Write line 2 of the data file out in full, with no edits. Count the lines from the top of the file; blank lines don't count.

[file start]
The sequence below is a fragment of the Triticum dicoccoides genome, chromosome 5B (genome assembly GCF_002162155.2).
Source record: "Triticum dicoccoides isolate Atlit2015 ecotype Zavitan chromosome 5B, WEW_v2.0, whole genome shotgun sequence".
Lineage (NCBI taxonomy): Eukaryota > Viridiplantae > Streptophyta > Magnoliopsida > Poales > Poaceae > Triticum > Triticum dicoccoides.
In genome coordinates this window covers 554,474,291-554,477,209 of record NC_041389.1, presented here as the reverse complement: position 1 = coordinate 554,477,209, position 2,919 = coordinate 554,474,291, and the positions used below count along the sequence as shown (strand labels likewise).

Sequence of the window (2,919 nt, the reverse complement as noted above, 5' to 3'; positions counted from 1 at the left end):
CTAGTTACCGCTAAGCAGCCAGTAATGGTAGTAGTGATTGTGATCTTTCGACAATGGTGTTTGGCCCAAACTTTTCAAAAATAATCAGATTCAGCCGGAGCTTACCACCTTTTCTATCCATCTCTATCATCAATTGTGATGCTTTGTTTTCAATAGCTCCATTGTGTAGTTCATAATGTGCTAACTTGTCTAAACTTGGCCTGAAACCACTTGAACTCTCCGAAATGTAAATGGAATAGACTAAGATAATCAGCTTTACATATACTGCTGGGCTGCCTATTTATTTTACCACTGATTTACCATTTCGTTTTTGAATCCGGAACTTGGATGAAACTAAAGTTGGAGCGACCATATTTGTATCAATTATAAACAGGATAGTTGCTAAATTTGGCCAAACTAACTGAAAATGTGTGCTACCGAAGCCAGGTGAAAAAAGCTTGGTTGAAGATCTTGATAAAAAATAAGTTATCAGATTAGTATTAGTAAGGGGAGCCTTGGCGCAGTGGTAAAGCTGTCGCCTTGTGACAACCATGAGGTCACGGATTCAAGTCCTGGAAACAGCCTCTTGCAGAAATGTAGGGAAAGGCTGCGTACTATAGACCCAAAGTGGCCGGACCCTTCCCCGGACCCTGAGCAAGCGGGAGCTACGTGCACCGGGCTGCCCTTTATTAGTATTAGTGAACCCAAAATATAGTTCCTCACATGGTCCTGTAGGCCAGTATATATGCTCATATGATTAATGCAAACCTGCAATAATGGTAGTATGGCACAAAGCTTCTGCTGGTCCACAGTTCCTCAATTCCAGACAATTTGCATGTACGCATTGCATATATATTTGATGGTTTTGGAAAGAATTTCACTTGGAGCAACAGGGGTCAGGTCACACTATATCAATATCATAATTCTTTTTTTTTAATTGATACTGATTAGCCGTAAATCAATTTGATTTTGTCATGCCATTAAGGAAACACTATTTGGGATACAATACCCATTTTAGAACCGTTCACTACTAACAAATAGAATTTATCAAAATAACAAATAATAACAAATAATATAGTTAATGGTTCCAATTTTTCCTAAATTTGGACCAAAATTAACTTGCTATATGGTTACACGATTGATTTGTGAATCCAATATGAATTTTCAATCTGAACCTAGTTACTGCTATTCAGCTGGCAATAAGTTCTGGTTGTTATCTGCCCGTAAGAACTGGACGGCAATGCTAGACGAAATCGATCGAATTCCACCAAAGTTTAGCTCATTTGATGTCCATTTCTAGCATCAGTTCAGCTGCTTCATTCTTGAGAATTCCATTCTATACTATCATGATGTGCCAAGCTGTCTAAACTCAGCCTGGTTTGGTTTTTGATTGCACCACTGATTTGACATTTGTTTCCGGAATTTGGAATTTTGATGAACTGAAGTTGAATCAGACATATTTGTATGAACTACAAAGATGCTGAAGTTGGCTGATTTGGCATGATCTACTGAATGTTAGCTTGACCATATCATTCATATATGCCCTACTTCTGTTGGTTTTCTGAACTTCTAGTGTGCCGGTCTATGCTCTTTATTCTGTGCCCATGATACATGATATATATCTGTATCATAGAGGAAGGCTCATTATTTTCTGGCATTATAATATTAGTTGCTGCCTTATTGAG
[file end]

Source record: "Triticum dicoccoides isolate Atlit2015 ecotype Zavitan chromosome 5B, WEW_v2.0, whole genome shotgun sequence".